376 F2d 904 Fort Howard Paper Company v. Gulf States Paper Corporation
376 F.2d 904
FORT HOWARD PAPER COMPANY, Appellant,
GULF STATES PAPER CORPORATION, Appellee.
Patent Appeal No. 7797.
United States Court of Customs and Patent Appeals.
May 18, 1967.
Arthur L. Morsell, Curtis B. Morsell, Milwaukee, Wis., Arthur L. Morsell, for appellant.
Raphael Semmes, Washington, D. C. (M. Mallet Prevost, Washington, D. C., of counsel), for appellee.
Before WORLEY, Chief Judge, RICH, SMITH and ALMOND, Judges, and WILLIAM H. KIRKPATRICK.*
This appeal is from the decision of the Patent Office Trademark Trial and Appeal Board, 146 USPQ 593, dismissing appellant's opposition to appellee's application to register the trademark "E-Z NAPS," serial No. 149,844, filed July 26, 1962, for facial tissue, toilet tissue, paper napkins, and paper towels.
The sole issue is likelihood of confusion, mistake, or deception within the meaning of section 2(d) of the Lanham Act, 15 U.S.C. § 1052(d). Opposer is the prior user and owner of registrations of "handinap" and "HANDINAPS," Reg. Nos. 616,224 and 616,225 of Nov. 15, 1955, for paper napkins. Applicant's earliest claimed date of use is July 5, 1962. The goods being in part the same, we proceed on the basis that there is no difference in the goods. The decision is therefore determined primarily by the differences and similarities in the marks.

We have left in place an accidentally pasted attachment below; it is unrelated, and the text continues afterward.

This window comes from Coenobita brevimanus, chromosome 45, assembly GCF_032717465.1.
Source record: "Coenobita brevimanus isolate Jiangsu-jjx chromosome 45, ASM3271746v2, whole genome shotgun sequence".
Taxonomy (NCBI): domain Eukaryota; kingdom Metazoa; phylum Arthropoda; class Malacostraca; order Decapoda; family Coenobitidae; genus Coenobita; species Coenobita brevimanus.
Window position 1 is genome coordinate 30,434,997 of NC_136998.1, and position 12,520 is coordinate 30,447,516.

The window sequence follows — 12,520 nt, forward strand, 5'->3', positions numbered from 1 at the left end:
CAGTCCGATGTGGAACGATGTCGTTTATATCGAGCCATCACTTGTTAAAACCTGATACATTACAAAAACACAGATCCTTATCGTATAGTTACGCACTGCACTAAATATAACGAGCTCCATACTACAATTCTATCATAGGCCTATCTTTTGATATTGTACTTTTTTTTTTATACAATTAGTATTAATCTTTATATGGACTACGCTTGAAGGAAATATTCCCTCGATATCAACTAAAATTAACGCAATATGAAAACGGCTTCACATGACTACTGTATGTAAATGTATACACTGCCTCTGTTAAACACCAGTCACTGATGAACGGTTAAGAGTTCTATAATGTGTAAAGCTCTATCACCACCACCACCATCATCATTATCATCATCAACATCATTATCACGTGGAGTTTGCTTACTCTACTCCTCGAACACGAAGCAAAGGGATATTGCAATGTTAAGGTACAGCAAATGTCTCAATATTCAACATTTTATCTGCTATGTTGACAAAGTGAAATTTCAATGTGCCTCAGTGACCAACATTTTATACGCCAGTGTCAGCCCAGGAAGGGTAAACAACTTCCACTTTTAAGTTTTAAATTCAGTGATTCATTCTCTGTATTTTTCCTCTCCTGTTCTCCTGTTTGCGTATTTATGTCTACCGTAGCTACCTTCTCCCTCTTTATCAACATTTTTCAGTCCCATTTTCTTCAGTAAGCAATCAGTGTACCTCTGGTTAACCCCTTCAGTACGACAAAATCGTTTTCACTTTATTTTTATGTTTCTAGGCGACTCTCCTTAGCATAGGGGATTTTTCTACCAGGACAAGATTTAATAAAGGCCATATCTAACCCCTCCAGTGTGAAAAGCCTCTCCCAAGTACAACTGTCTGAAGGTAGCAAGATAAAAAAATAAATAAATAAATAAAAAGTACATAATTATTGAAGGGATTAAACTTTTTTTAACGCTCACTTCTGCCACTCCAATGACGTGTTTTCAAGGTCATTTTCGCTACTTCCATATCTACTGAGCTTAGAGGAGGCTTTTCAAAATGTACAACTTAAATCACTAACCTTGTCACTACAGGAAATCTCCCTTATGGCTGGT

Both parties produced trade witnesses who testified, for the opposer, that confusion would in their opinion be likely, and, for the applicant, that confusion would not be likely. We agree with the board that this testimony is conflicting and subsequently equally balanced and therefore of no net probative force.
It is not necessary to discuss the marks beyond noting the facts that they have the syllable "naps" in common, which is obviously derived from the word "napkins," and that the remainder is "E-Z" in the case of applicant and "HANDI" in the case of opposer. It becomes a matter of subjective opinion whether, considering sound, appearance and meaning of the marks as a whole and probable manner of use by vendors, distributors, users, and purchasers, concurrent use on the same goods is likely to result in confusion, mistake or deception. The board did not think so and neither do we.
While, as we have often noted, prior decisions are not of much value in cases of this kind, we note appellant's reliance on our opinion in Magnavox Co. v. Multivox Corp. of America, 341 F.2d 139, 52 CCPA 1025 (1965). Several other decisions are cited but this one is stressed. A more pertinent case, in our view, is E. L. Bruce Co. v. American Termicide Co., 285 F.2d 462, 48 CCPA 762 (1960), where we held that concurrent use of "TERMICIDE" and "TERMINIX" for insect exterminating services and insecticides, respectively, particularly in the termite control field, would not be reasonably likely to cause confusion. The parallel between the syllable "termi" in the termite control field and the syllable "nap" in the napkin field should be self-evident.
We have considered opposer's contentions with respect to its alleged possession of a family of "nap" marks but, like the board, we do not find that the record supports the existence of a publicly-recognized family of such marks linked with appellant-opposer as a source. Opposer has not relied on any registrations other than the two mentioned above.
The decision of the board is affirmed.
Senior District Judge, Eastern District of Pennsylvania, sitting by designation